We explore the possibility that the gravitational waves (GWs) detected in 2015 were strongly-lensed by massive galaxy clusters. We estimate that the odds on one of the GWs being strongly-lensed is $10^5:1$, taking in to account the binary black hole merger rate, the gravitational optics of known cluster lenses, and the star formation history of the universe. It is therefore very unlikely, but not impossible that one of the GWs was strongly-lensed. We identify three spectroscopically confirmed cluster strong lenses within the 90% credible sky localisations of the three GWs. Moreover, the GW credible regions intersect the disk of the Milky Way, behind which undiscovered strong galaxy cluster lenses may reside. We therefore use well constrained mass models of the three clusters within the credible regions and three further example clusters to predict that half of the putative next appearances of the GWs would be detectable by LIGO, and that they would arrive at Earth within three years of first detection.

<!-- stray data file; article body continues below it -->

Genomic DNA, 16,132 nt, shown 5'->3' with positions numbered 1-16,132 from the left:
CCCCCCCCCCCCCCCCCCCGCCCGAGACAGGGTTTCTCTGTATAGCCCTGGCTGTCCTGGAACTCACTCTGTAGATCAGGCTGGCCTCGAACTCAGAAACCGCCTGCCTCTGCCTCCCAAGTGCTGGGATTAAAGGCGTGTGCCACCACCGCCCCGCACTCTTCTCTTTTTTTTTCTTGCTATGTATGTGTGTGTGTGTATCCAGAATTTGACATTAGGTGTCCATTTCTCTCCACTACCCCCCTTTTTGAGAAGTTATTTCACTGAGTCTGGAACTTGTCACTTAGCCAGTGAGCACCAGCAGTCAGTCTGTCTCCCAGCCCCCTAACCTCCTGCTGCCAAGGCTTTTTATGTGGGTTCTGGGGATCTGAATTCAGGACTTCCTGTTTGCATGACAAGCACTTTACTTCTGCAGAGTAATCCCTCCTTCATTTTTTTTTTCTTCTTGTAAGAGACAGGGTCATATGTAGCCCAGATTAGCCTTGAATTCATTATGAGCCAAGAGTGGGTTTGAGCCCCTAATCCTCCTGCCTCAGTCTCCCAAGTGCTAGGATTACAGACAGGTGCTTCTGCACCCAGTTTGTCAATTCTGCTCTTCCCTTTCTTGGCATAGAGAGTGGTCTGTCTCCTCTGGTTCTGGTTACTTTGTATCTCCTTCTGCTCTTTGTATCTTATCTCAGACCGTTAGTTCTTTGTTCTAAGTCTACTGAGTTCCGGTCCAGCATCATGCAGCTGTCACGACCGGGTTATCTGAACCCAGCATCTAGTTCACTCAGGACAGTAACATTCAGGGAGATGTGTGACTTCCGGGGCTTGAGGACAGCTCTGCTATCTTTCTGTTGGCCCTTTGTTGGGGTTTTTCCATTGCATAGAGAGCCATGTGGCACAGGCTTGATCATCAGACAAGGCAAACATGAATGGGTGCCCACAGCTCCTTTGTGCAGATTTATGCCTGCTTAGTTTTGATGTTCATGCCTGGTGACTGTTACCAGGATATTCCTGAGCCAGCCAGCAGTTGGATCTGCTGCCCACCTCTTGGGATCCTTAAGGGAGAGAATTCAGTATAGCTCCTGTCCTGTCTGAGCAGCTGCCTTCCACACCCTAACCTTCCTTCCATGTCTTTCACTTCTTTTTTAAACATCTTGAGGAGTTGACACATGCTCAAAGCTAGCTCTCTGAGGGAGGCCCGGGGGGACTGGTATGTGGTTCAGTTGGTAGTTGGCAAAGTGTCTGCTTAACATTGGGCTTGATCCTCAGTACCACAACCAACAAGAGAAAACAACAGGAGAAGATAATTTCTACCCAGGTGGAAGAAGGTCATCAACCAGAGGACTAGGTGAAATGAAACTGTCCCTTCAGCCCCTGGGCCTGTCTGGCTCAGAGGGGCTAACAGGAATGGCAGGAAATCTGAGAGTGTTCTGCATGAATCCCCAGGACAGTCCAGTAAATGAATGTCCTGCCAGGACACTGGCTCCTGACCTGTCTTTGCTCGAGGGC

|Number of pages||6|
|Journal||Royal Astronomical Society. Monthly Notices|
|Early online date||11 Jan 2018|
|Publication status||Published - Apr 2018|
Bibliographical note5 pages, 2 figures, submitted to MNRAS Letters